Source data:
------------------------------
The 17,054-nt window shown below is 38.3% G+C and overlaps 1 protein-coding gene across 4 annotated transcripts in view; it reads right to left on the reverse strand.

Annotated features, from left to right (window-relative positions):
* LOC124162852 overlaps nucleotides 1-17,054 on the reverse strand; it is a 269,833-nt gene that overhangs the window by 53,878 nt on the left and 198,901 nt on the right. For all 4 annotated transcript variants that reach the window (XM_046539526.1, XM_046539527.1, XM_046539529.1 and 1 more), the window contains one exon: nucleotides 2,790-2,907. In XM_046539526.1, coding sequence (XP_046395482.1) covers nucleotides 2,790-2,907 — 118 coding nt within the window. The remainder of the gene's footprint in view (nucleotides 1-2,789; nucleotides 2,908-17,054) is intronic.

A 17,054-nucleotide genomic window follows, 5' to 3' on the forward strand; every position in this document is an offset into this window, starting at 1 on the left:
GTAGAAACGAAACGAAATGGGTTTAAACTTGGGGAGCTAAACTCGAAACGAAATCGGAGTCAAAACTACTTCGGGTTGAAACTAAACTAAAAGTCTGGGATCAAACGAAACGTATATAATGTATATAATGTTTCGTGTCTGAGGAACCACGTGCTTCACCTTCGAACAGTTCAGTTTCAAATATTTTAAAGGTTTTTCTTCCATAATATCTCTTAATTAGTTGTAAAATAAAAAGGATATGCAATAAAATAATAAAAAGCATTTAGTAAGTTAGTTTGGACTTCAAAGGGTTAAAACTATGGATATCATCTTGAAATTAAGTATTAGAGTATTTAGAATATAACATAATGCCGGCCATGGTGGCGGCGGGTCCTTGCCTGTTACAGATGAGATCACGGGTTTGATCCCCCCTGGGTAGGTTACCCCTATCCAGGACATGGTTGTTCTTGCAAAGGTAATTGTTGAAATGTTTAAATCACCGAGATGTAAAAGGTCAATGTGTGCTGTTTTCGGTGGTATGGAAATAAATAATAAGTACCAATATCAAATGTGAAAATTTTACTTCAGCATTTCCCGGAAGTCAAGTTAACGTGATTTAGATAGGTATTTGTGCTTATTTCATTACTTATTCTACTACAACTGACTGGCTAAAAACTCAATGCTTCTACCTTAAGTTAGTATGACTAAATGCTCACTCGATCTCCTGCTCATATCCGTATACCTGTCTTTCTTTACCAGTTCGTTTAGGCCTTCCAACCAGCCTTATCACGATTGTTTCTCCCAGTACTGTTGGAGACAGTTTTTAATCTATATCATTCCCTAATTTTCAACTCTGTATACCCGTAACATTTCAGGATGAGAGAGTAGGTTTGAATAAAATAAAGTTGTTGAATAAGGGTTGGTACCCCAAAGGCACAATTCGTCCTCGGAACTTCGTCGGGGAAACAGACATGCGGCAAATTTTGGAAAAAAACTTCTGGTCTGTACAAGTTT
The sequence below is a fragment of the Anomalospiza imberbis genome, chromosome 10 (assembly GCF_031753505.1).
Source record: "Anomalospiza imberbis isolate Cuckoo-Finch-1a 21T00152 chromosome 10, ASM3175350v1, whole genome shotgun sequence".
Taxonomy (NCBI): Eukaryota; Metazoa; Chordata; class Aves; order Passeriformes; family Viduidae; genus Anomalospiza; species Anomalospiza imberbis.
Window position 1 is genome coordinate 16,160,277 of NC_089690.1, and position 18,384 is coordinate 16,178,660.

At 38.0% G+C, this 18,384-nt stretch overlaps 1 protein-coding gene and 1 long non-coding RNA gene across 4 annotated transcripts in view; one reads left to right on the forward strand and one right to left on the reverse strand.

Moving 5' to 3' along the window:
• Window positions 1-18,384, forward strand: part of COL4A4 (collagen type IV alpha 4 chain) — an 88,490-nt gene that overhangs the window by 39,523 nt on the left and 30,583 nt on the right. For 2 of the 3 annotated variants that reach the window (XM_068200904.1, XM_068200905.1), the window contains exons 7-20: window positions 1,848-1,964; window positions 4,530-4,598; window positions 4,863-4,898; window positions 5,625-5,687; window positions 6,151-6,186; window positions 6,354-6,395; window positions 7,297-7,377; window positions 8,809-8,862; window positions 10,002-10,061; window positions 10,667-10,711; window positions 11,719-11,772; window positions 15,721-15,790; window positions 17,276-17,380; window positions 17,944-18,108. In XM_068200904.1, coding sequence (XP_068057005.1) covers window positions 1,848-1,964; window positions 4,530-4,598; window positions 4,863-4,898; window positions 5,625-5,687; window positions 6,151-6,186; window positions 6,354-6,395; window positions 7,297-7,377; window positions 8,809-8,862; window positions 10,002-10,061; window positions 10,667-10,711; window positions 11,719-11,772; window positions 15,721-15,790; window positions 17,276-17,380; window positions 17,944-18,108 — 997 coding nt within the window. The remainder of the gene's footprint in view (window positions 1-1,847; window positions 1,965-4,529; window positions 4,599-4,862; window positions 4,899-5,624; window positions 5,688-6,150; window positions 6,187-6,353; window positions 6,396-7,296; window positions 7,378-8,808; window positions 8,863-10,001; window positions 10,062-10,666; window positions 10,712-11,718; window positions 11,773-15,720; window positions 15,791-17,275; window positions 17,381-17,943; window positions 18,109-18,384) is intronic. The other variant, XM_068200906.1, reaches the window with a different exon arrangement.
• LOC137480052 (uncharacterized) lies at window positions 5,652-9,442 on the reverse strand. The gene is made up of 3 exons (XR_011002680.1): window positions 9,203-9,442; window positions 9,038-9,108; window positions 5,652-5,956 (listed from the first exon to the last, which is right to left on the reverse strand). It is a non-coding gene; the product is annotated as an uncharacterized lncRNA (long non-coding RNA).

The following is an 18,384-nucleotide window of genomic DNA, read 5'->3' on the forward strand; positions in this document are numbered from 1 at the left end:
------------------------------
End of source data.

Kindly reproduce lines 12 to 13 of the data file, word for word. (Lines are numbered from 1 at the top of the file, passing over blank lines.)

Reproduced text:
• Window positions 1-18,384, forward strand: part of COL4A4 (collagen type IV alpha 4 chain) — an 88,490-nt gene that overhangs the window by 39,523 nt on the left and 30,583 nt on the right. For 2 of the 3 annotated variants that reach the window (XM_068200904.1, XM_068200905.1), the window contains exons 7-20: window positions 1,848-1,964; window positions 4,530-4,598; window positions 4,863-4,898; window positions 5,625-5,687; window positions 6,151-6,186; window positions 6,354-6,395; window positions 7,297-7,377; window positions 8,809-8,862; window positions 10,002-10,061; window positions 10,667-10,711; window positions 11,719-11,772; window positions 15,721-15,790; window positions 17,276-17,380; window positions 17,944-18,108. In XM_068200904.1, coding sequence (XP_068057005.1) covers window positions 1,848-1,964; window positions 4,530-4,598; window positions 4,863-4,898; window positions 5,625-5,687; window positions 6,151-6,186; window positions 6,354-6,395; window positions 7,297-7,377; window positions 8,809-8,862; window positions 10,002-10,061; window positions 10,667-10,711; window positions 11,719-11,772; window positions 15,721-15,790; window positions 17,276-17,380; window positions 17,944-18,108 — 997 coding nt within the window. The remainder of the gene's footprint in view (window positions 1-1,847; window positions 1,965-4,529; window positions 4,599-4,862; window positions 4,899-5,624; window positions 5,688-6,150; window positions 6,187-6,353; window positions 6,396-7,296; window positions 7,378-8,808; window positions 8,863-10,001; window positions 10,062-10,666; window positions 10,712-11,718; window positions 11,773-15,720; window positions 15,791-17,275; window positions 17,381-17,943; window positions 18,109-18,384) is intronic. The other variant, XM_068200906.1, reaches the window with a different exon arrangement.
• LOC137480052 (uncharacterized) lies at window positions 5,652-9,442 on the reverse strand. The gene is made up of 3 exons (XR_011002680.1): window positions 9,203-9,442; window positions 9,038-9,108; window positions 5,652-5,956 (listed from the first exon to the last, which is right to left on the reverse strand). It is a non-coding gene; the product is annotated as an uncharacterized lncRNA (long non-coding RNA).